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Construction Costs Fall in NYC

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Construction costs in New York City and throughout the region have declined in response to the softening economy, according to a report recently released by the New York Building Congress.

A Building Congress analysis of McGraw-Hill Construction’s F.W. Dodge data on new buildings, shows that hard construction costs which are defined as physical costs of construction such as materials and labor, for offices and banks have declined ten percent between 2008 and 2009, while apartment construction hard costs have declined nine percent over that period. The category of new buildings that includes schools and libraries has similarly dropped by eight percent.

According to Engineering-News Record’s Building Cost Index which uses local prices for Portland cement and lumber, the national price for structural steel as well as local union wages, plus fringes for carpenters, bricklayers and iron workers to derive BCI; construction costs in New York City have fallen slightly in three consecutive quarters since October 2008. From July 2008 through August of this year, the BCI has fallen 1.1 percent in the city.

A survey of the New York metropolitan region by Rider Levett Bucknall, a survey that examines much of the same data as ENR but also includes estimates of bid price changes, including overhead and profit which tend to decline during down periods; finds that construction costs in the area have declined approximately four percent since January 2009.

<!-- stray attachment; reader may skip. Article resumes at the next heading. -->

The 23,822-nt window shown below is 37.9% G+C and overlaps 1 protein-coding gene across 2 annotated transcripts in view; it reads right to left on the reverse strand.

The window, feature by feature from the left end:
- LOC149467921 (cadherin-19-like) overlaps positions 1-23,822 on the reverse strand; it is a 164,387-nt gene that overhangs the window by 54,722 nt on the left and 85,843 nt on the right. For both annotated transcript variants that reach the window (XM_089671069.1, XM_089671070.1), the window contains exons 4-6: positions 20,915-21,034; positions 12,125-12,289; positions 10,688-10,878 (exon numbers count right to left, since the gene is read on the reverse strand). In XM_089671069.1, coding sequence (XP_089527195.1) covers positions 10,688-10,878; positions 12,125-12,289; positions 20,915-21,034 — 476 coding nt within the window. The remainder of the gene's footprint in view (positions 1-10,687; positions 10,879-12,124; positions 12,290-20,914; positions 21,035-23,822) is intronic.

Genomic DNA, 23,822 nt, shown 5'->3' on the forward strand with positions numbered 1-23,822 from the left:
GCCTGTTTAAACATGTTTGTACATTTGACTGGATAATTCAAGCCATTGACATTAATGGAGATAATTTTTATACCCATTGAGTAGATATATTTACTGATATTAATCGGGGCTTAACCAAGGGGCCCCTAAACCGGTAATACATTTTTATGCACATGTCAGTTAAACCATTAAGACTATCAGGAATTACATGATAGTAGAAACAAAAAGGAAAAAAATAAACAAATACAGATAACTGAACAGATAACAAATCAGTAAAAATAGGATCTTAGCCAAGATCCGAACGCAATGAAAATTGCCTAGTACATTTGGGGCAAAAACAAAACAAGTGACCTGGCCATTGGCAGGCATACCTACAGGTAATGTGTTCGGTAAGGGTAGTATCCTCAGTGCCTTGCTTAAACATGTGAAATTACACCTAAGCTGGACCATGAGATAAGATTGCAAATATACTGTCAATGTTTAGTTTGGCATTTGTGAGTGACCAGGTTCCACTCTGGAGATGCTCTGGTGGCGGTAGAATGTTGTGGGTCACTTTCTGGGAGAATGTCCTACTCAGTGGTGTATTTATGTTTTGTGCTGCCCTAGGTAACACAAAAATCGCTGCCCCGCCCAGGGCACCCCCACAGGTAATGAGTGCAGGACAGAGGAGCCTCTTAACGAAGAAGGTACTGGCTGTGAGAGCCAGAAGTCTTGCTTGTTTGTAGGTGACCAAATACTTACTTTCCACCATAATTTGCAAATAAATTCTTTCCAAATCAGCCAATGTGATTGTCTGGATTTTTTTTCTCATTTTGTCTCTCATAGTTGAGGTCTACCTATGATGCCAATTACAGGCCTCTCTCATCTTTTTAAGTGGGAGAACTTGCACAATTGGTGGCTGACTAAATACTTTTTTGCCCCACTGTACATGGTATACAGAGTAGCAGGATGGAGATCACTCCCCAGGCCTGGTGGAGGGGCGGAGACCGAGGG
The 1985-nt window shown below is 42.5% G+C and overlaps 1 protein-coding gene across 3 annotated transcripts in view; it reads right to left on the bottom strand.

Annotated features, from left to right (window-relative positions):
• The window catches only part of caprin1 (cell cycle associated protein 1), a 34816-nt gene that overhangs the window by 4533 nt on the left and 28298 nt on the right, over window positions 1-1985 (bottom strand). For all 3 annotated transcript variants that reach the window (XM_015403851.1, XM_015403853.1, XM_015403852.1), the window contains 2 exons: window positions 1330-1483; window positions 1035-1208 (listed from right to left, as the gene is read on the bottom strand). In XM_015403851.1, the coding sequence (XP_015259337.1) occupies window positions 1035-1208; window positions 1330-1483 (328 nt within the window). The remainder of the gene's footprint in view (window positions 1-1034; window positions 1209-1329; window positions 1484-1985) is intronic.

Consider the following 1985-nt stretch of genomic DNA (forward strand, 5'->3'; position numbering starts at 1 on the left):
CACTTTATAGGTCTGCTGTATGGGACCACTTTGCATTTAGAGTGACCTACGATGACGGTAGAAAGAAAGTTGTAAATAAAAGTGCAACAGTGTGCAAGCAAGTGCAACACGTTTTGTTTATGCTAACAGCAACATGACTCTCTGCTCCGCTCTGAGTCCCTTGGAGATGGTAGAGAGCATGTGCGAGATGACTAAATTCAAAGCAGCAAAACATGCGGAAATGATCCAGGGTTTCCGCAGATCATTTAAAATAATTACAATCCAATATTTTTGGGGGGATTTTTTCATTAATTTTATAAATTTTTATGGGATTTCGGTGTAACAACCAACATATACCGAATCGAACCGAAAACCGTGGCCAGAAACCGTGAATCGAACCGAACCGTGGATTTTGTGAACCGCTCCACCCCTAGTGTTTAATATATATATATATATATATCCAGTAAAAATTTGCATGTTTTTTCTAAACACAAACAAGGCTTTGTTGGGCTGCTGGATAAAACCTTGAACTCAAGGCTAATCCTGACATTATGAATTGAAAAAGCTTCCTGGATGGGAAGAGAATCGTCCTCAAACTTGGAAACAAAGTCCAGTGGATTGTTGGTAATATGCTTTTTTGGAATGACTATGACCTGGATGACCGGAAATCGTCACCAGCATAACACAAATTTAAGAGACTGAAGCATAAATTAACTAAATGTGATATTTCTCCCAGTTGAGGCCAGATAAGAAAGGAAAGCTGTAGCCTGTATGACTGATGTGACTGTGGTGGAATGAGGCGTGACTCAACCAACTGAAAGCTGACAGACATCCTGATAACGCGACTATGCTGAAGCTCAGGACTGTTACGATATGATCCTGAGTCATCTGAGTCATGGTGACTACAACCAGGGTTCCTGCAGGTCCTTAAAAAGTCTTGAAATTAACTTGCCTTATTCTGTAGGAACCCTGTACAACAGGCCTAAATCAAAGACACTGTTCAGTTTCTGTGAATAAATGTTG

“It is encouraging to see prices moderating in response to the economic downturn,” said New York Building Congress President Richard T. Anderson.

The report adds that costs may fall even further. The Building Congress says contractor bids have been coming in well below project estimates.

“Larger institutions and government agencies stand to benefit to a much greater extent given their need and ability to continue building through all economic cycles,” said Anderson. “In fact, government should view such periods of lessened demand and decreasing costs as opportunities to get the most bang for the taxpayer buck.”

 

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